You hear that word thrown around a lot in today’s fitness world. However, there is more to motivation than a simple buzz word.
Understanding where your motivation stems from and what the driving factors are behind your training is key to successfully achieving your fitness goals or even just getting to the gym on time!RELATED: RECOMMENDED PLANS FOR YOU
This article will explore the notion of intrinsic vs extrinsic motivation and how to capitalise on which stage you are at to ensure you’ve got the tools at your disposal to make your fitness goals a reality.
This is where many start their fitness journey. Extrinsic motivation is any external influence.
If you are motivated to go to the gym for a reward or because you have a personal trainer, these are examples of extrinsic motivation.
Many people begin their fitness journey with much more extrinsic motivation compared to intrinsic. A person may see exercise as a chore or a requirement rather than an enjoyable activity or lifestyle.
Consider what motivates you to go to the gym or even what motivates you to complete other goals in your life.
Consider the motivating factors which influence your decision making. Are they based on money, family, health, a sense of duty? Understanding what you need to push you externally is important as everyone needs to feel supported in order to achieve success in some shape or form.
Good external influences can be:
– Having a personal trainer and an appointment: this maintains accountability and also provides a support structure with exercise
– Exercising with friends: once again provides an external support structure and friends can generally hold each other accountable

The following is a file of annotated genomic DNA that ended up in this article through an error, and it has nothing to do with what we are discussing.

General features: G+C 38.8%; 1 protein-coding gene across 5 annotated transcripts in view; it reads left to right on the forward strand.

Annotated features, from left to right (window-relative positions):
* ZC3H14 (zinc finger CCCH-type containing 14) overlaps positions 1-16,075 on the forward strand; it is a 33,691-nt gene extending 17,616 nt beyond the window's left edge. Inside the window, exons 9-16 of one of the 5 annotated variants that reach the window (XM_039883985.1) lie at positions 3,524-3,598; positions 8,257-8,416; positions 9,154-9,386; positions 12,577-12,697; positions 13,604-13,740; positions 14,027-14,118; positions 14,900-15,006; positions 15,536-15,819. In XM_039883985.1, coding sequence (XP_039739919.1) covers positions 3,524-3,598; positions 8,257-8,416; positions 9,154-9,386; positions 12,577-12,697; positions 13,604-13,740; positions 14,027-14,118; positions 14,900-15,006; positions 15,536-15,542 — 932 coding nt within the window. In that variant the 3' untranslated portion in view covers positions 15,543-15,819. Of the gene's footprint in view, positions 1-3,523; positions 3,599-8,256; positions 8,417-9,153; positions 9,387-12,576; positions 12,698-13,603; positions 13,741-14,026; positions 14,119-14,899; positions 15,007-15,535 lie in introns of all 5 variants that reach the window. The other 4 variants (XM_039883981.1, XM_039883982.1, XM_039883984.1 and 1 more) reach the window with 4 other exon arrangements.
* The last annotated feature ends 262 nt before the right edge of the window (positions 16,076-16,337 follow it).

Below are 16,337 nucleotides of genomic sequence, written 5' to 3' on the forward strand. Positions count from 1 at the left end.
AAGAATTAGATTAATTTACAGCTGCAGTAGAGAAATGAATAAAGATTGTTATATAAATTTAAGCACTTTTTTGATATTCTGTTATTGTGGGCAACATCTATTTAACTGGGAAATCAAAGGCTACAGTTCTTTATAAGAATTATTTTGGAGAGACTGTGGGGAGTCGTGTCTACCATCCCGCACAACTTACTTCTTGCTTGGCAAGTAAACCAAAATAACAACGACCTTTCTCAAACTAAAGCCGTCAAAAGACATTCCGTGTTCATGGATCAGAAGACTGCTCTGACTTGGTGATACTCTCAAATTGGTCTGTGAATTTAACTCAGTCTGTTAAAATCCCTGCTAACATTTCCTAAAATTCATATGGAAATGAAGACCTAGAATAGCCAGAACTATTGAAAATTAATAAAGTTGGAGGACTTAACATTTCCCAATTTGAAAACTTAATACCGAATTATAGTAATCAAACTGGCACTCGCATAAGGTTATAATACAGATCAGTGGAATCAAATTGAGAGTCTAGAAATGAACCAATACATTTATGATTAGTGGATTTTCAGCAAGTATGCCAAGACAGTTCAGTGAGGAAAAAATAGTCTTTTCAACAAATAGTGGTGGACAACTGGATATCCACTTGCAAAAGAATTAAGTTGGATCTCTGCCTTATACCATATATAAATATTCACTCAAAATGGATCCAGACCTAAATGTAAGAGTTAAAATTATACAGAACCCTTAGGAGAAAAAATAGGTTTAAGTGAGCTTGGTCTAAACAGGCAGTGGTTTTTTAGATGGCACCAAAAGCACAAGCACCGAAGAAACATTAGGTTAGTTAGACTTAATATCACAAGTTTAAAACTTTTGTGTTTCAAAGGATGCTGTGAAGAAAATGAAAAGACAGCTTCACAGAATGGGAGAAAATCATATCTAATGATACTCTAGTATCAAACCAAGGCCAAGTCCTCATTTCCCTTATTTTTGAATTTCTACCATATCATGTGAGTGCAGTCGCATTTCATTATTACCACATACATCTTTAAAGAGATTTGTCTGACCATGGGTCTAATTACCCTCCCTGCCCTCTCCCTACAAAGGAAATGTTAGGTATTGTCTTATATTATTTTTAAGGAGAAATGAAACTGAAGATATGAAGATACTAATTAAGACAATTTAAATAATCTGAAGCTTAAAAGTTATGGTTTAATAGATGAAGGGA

– Having a reason to train such as a fitness event or work event
People with high intrinsic motivation with regard to exercise are generally the ones who can get out of bed at 6am without needing an alarm.
They are driven without needing as many external pushing factors and will train due to fitness or health becoming a part of the lifestyle they lead.
Intrinsic motivation is generally developed over time
Consider yourself at the beginning of your fitness journey. You may not have liked certain exercises, you may have hated getting up early to make it to a session or some may even be slightly tempted to reschedule sessions.
Intrinsic motivation develops as self-efficacy develops, that is our confidence in our ability to do something and confidence in ourselves.
After six months of training, most people know what to expect. They understand the exercises, the delayed muscle soreness and most importantly, they would have seen some success or changes.
Some tips to help identify sources of motivation and barriers to fitness:
Understand your habits – ask yourself these questions…
– are you most productive in the morning or night
– what does your schedule look like, what are the most plausible times to train
– when are you tired or hungry throughout the day
– how does work influence your food habits
– what pushes you to train
– what do you believe stops you from training
– what is the hardest part about training (getting to the gym, the actual session, feelings before or after a session)
The above points should provide you with a general starting point to identify a few external and internal factors and how to keep yourself on the right path to success. Good luck!
Connect with Expert Lisa Dunn